See 'Full-time employed'.

    Fully engaged in education or work

    People who, in the survey reference week, were in full-time work or in full-time education, or in part-time work combined with part-time education.

    Household

    A group of one or more persons in a private dwelling who consider themselves to be separate from other persons (if any) in the dwelling, and who make regular provision to take meals separately from other persons, i.e. at different times or in different rooms. Lodgers who receive accommodation but no meals are treated as separate households. Boarders who receive both accommodation and meals are not treated as separate households. A household may consist of any number of families and non-family members.

    Impairment

    In the context of health experience, an impairment is defined by the the International Classification of Functioning, Disability and Health (ICF) as a loss or abnormality in body structure or physiological function (including mental functions). Abnormality is used to refer to a significant variation from established statistical norms.

    Examples of impairment are loss of sight or a limb, disfigurement or deformity, impairment of mood or emotion, impairments of speech, hallucinations, loss of consciousness and any other lack of function of body organs.

    Inner Regional

    Inner Regional is a geographical category in the Australian Standard Geographical Classification (ASGC) Remoteness Structure. These categories are based on the Accessibility/Remoteness Index of Australia (ARIA) which measures the remoteness of a point based on the physical road distance to the nearest Urban Centre. For more information on the ASGC, see Statistical Geography Volume 1, Australian Standard Geographical Classification (ASGC), July 2006 (cat. no. 1216.0). See also 'Major Cities', 'Outer Regional', 'Remote' and 'Very Remote'.

    Labour force

    The labour force is the labour supply available for the production of economic goods and services in a given period, and is the most widely used measure of the economically active population. Persons in the labour force are classified as either employed or unemployed according to their activities during the reference week by using a specific set of priority rules.

    Labour force participation rate

    The labour force participation rate for any group within the population is the labour force component of that group, expressed as a percentage of the population in that group.

    Labour force status

    Labour force status is a classification of the civilian population aged 15 years and over into the labour force (those employed or unemployed) or into not in the labour force, as defined. The definitions conform closely to the international standard definitions adopted by the International Conferences of Labour Statisticians.

    Labour force underutilisation rate

    This is the sum of the number of persons unemployed and the number of persons in underemployment, expressed as a proportion of the labour force. See 'Unemployed' and 'Underemployed workers'.

    Limitation

    A person has a limitation if they have difficulty doing a particular activity, need assistance from another person or use an aid. See 'Core-activity limitation'.

    Living in households

    Includes those living in private dwellings, and some non-private dwellings such as motels, boarding houses and self-care units in retirement villages, but excluding cared accommodation (such as hospitals, nursing homes, aged-care hostels, cared components of retirement villages, and other 'homes', such as children's home).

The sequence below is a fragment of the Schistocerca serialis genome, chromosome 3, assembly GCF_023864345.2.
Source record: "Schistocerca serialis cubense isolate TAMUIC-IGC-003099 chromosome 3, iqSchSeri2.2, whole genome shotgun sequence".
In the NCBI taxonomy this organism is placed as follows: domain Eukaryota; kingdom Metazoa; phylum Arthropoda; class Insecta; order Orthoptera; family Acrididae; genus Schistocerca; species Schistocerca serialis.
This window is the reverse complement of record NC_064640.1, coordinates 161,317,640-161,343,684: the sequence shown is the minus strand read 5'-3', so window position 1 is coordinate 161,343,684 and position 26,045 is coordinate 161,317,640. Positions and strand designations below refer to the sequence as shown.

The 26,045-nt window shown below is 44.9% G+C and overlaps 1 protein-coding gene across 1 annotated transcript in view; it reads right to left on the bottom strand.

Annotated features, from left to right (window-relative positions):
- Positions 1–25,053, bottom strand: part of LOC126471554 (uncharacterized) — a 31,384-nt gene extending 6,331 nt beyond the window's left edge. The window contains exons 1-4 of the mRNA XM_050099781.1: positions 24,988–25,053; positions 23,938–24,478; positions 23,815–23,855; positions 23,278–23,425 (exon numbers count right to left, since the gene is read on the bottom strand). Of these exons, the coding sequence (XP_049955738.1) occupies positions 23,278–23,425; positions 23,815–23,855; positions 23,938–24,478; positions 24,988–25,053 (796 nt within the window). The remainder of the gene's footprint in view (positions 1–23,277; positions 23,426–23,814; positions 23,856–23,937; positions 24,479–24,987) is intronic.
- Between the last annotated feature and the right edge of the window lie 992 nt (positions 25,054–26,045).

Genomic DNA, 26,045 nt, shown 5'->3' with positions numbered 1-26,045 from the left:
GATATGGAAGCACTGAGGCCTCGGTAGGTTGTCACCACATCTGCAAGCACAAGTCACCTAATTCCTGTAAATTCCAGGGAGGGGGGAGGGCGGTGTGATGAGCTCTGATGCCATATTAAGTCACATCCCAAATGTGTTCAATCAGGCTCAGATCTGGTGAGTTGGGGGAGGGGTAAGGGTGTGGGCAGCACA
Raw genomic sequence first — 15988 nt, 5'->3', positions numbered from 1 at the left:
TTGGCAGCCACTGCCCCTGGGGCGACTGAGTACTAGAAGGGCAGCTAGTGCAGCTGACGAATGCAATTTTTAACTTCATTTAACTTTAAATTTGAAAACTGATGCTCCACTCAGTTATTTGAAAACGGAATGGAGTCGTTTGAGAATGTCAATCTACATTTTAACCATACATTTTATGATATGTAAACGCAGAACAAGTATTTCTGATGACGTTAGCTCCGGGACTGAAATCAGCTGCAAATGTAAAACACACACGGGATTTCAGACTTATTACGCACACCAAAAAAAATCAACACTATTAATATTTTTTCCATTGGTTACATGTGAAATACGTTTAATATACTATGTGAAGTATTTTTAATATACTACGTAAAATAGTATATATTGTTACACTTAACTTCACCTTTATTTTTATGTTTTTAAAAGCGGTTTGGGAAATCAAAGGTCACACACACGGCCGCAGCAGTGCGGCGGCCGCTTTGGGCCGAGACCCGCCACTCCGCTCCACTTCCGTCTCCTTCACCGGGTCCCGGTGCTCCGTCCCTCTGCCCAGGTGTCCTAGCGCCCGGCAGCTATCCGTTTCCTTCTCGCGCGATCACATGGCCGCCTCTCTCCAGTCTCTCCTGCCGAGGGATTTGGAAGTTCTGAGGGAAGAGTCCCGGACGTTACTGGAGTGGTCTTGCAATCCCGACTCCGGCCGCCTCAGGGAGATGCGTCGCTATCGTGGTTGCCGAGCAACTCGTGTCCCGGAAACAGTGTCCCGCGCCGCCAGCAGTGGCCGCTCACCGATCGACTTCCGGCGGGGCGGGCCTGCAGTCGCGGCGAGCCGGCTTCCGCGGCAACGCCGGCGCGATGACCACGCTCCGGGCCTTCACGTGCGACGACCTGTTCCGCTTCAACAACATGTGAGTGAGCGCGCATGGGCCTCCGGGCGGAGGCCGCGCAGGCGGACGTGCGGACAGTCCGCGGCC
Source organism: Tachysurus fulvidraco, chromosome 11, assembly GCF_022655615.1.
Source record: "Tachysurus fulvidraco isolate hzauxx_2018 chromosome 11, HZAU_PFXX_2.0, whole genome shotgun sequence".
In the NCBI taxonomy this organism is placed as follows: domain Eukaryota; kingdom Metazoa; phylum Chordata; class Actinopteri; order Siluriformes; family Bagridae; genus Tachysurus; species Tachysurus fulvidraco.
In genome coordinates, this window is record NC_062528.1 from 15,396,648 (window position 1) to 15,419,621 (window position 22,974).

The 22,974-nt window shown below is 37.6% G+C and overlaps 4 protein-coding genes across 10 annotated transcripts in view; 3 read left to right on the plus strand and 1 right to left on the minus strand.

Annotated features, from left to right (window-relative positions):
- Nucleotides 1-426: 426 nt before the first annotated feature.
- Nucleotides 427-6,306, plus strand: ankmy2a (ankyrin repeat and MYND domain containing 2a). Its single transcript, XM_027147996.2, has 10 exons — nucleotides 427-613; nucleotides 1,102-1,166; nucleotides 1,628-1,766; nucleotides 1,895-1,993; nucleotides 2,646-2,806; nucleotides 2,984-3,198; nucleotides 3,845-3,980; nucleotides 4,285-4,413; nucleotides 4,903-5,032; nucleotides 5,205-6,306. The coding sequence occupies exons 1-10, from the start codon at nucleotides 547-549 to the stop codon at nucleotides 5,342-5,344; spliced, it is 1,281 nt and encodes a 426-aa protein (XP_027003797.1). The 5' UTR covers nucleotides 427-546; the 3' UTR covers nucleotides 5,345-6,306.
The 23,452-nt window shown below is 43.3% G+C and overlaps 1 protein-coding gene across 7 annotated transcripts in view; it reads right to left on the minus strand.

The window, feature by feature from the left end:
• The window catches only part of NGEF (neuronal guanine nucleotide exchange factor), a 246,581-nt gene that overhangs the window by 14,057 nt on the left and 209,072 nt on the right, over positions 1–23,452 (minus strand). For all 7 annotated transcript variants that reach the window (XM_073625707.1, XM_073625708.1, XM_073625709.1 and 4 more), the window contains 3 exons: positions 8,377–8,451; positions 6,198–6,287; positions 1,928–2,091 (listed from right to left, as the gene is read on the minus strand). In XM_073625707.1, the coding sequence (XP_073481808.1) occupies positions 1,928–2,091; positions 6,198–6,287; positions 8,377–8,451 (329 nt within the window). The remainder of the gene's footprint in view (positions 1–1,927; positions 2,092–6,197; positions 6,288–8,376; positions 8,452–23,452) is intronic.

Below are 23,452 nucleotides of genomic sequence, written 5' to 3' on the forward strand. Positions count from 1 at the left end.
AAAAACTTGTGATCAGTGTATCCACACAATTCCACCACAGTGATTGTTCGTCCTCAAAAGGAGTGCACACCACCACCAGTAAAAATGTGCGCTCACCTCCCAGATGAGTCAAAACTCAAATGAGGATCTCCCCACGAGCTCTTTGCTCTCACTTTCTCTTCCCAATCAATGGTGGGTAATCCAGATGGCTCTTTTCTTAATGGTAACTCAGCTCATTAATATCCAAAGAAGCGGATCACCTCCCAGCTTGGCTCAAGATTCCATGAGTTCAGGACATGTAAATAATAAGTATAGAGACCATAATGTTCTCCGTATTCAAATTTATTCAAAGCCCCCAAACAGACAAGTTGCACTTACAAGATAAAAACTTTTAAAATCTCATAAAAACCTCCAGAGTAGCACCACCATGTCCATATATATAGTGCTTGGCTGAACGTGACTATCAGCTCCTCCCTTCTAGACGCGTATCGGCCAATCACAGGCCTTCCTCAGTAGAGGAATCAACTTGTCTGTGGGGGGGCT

Lone parent

    A person who has no spouse or partner present in the household but who forms a parent-child relationship with at least one dependent or non-dependent child usually resident in the household.

    Lone person

    A person who makes provision for their food and other essentials for living, without combining with any other person to form part of a multi-person household. They may live in a dwelling on their own or share a dwelling with another individual or family.

    Long-term health condition

    A disease or disorder which has lasted or is likely to last for at least six months; or a disease, disorder or event (e.g. stroke, poisoning, accident etc.) which produces an impairment or restriction which has lasted or is likely to last for at least six months. Long-term health conditions have been coded to a classification based on the World Health Organisation's International Classification of Diseases, version 10 (ICD-10).

    Long-term unemployed

    Persons unemployed for 12 months or more. See duration of unemployment for details of the calculation of duration of unemployment.

    Long-term unemployment rate

    The number of long-term unemployed persons expressed as a percentage of the labour force.

    Major Cities

    Major Cities is a geographical category in the Australian Standard Geographical Classification (ASGC) Remoteness Structure. These categories are based on the Accessibility/Remoteness Index of Australia (ARIA) which measures the remoteness of a point based on the physical road distance to the nearest Urban Centre. For more information on the ASGC, see Statistical Geography Volume 1, Australian Standard Geographical Classification (ASGC), July 2006 (cat. no. 1216.0). See also 'Regional' and 'Remote'.

    Marginal attachment to the labour force

    Persons who were not in the labour force in the reference week, wanted to work, and:
  • were actively looking for work but did not meet the availability criteria to be classified as unemployed; or
  • were not actively looking for work but were available to start work within four weeks or could start work within four weeks if child care was available.